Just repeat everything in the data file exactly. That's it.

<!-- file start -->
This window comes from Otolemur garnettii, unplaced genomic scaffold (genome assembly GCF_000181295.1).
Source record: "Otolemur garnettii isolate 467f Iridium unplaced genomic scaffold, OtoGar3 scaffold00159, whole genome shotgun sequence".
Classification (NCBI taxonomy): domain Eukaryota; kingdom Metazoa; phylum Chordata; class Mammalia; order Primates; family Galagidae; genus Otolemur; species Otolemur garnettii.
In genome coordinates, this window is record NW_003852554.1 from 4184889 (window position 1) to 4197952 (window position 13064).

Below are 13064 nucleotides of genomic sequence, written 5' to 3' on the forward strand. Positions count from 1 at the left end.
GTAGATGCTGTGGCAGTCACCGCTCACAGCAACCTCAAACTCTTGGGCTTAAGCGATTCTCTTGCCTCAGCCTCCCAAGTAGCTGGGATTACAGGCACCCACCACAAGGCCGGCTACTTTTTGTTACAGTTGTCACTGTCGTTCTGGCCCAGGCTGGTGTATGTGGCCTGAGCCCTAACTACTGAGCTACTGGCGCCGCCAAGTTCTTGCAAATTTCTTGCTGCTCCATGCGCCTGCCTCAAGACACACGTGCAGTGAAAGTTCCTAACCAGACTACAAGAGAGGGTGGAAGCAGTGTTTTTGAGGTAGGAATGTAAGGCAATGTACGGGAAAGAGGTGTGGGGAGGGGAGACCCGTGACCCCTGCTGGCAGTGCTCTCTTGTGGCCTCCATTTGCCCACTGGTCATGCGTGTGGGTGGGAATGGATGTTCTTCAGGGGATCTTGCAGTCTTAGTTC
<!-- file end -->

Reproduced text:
This window comes from Otolemur garnettii, unplaced genomic scaffold (genome assembly GCF_000181295.1).
Source record: "Otolemur garnettii isolate 467f Iridium unplaced genomic scaffold, OtoGar3 scaffold00159, whole genome shotgun sequence".
Classification (NCBI taxonomy): domain Eukaryota; kingdom Metazoa; phylum Chordata; class Mammalia; order Primates; family Galagidae; genus Otolemur; species Otolemur garnettii.
In genome coordinates, this window is record NW_003852554.1 from 4184889 (window position 1) to 4197952 (window position 13064).

Below are 13064 nucleotides of genomic sequence, written 5' to 3' on the forward strand. Positions count from 1 at the left end.
GTAGATGCTGTGGCAGTCACCGCTCACAGCAACCTCAAACTCTTGGGCTTAAGCGATTCTCTTGCCTCAGCCTCCCAAGTAGCTGGGATTACAGGCACCCACCACAAGGCCGGCTACTTTTTGTTACAGTTGTCACTGTCGTTCTGGCCCAGGCTGGTGTATGTGGCCTGAGCCCTAACTACTGAGCTACTGGCGCCGCCAAGTTCTTGCAAATTTCTTGCTGCTCCATGCGCCTGCCTCAAGACACACGTGCAGTGAAAGTTCCTAACCAGACTACAAGAGAGGGTGGAAGCAGTGTTTTTGAGGTAGGAATGTAAGGCAATGTACGGGAAAGAGGTGTGGGGAGGGGAGACCCGTGACCCCTGCTGGCAGTGCTCTCTTGTGGCCTCCATTTGCCCACTGGTCATGCGTGTGGGTGGGAATGGATGTTCTTCAGGGGATCTTGCAGTCTTAGTTC